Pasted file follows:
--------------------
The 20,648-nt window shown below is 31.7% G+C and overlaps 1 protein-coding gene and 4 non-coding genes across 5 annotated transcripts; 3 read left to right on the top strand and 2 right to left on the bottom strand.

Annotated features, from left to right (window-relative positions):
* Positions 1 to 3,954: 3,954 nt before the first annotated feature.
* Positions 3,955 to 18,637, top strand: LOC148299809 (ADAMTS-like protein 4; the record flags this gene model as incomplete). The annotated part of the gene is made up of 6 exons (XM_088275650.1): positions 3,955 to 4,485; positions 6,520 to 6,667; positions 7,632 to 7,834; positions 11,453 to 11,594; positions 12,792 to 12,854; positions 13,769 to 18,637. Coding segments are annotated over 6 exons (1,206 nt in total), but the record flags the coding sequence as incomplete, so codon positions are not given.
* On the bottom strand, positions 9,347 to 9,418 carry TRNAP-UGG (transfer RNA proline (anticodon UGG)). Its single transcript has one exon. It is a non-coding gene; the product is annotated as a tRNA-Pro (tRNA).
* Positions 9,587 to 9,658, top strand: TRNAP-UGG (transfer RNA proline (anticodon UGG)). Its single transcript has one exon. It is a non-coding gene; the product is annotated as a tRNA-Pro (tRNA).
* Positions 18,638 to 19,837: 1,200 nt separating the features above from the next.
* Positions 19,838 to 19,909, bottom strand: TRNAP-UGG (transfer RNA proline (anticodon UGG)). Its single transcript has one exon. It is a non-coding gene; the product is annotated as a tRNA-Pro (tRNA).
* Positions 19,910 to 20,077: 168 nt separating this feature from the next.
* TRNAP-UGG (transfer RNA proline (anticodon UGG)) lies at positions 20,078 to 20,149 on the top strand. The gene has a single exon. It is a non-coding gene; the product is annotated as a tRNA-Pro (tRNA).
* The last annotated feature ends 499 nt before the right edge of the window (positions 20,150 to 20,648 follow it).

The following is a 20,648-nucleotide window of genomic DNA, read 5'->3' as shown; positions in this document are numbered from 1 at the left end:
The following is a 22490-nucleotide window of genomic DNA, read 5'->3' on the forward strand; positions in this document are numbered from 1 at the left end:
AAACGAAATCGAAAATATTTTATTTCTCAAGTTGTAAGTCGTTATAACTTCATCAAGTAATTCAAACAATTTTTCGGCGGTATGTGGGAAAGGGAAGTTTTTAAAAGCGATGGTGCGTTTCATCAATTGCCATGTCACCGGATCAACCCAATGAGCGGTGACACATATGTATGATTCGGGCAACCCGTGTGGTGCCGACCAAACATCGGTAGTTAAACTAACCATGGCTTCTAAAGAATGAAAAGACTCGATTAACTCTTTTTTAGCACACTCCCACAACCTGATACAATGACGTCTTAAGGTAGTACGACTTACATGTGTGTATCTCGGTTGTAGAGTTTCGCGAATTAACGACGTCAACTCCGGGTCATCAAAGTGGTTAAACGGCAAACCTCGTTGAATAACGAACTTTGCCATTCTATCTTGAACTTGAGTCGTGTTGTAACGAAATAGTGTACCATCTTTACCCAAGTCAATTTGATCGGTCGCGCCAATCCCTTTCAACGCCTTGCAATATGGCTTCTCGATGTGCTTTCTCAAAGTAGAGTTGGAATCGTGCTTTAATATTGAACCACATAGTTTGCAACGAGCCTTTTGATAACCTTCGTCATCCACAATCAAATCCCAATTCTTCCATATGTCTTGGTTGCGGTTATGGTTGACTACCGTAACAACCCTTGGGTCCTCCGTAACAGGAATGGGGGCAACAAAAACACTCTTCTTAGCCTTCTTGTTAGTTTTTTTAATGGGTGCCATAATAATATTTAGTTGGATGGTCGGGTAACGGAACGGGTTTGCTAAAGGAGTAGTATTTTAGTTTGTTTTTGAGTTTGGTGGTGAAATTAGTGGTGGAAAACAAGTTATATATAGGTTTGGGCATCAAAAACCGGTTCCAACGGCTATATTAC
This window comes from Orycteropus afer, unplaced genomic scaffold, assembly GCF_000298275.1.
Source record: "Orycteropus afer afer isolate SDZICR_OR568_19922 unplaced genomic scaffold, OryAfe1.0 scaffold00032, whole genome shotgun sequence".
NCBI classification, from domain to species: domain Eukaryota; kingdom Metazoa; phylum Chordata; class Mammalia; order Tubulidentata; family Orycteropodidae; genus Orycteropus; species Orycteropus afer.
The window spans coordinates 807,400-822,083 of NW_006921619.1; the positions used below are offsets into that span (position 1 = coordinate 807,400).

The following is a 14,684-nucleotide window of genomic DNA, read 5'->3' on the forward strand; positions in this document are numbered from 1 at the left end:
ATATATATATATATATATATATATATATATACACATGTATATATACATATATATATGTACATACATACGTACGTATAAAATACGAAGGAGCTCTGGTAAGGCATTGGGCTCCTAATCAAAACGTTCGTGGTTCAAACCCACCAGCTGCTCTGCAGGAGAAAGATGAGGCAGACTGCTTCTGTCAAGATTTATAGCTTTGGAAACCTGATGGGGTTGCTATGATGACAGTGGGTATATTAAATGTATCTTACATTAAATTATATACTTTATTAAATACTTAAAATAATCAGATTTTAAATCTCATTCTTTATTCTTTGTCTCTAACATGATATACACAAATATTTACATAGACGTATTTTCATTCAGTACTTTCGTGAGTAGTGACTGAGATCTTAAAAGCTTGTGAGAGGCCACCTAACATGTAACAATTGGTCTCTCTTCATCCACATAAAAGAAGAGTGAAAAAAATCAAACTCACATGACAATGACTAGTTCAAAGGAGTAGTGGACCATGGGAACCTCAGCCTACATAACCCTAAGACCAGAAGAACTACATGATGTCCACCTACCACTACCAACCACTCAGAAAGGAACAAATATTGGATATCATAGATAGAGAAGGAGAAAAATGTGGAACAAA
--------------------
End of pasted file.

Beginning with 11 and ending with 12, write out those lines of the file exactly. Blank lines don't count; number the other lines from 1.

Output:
* The last annotated feature ends 499 nt before the right edge of the window (positions 20,150 to 20,648 follow it).

The following is a 20,648-nucleotide window of genomic DNA, read 5'->3' as shown; positions in this document are numbered from 1 at the left end: